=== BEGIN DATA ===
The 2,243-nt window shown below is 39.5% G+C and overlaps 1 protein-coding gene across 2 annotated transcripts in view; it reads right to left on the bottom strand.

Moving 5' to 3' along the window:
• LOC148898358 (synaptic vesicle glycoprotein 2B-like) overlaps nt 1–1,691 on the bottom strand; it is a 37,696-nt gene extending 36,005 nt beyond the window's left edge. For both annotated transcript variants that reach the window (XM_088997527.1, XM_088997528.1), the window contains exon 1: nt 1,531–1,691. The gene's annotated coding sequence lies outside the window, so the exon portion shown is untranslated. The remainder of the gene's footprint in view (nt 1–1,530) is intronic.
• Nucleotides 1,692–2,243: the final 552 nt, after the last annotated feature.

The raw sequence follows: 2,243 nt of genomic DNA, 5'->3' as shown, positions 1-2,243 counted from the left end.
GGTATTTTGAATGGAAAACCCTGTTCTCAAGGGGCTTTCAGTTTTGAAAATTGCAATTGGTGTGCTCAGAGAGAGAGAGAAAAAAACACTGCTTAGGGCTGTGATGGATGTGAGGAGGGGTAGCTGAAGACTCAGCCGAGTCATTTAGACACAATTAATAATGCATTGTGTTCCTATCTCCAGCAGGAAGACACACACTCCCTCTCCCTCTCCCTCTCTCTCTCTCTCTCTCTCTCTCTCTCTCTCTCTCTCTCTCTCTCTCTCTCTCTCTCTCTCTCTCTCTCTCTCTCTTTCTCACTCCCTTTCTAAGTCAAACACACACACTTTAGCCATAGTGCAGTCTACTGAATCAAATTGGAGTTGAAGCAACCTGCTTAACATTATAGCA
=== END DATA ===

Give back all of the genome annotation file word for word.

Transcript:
The 2,243-nt window shown below is 39.5% G+C and overlaps 1 protein-coding gene across 2 annotated transcripts in view; it reads right to left on the bottom strand.

Moving 5' to 3' along the window:
• LOC148898358 (synaptic vesicle glycoprotein 2B-like) overlaps nt 1–1,691 on the bottom strand; it is a 37,696-nt gene extending 36,005 nt beyond the window's left edge. For both annotated transcript variants that reach the window (XM_088997527.1, XM_088997528.1), the window contains exon 1: nt 1,531–1,691. The gene's annotated coding sequence lies outside the window, so the exon portion shown is untranslated. The remainder of the gene's footprint in view (nt 1–1,530) is intronic.
• Nucleotides 1,692–2,243: the final 552 nt, after the last annotated feature.

The raw sequence follows: 2,243 nt of genomic DNA, 5'->3' as shown, positions 1-2,243 counted from the left end.
GGTATTTTGAATGGAAAACCCTGTTCTCAAGGGGCTTTCAGTTTTGAAAATTGCAATTGGTGTGCTCAGAGAGAGAGAGAAAAAAACACTGCTTAGGGCTGTGATGGATGTGAGGAGGGGTAGCTGAAGACTCAGCCGAGTCATTTAGACACAATTAATAATGCATTGTGTTCCTATCTCCAGCAGGAAGACACACACTCCCTCTCCCTCTCCCTCTCTCTCTCTCTCTCTCTCTCTCTCTCTCTCTCTCTCTCTCTCTCTCTCTCTCTCTCTCTCTCTCTCTCTCTCTCTTTCTCACTCCCTTTCTAAGTCAAACACACACACTTTAGCCATAGTGCAGTCTACTGAATCAAATTGGAGTTGAAGCAACCTGCTTAACATTATAGCA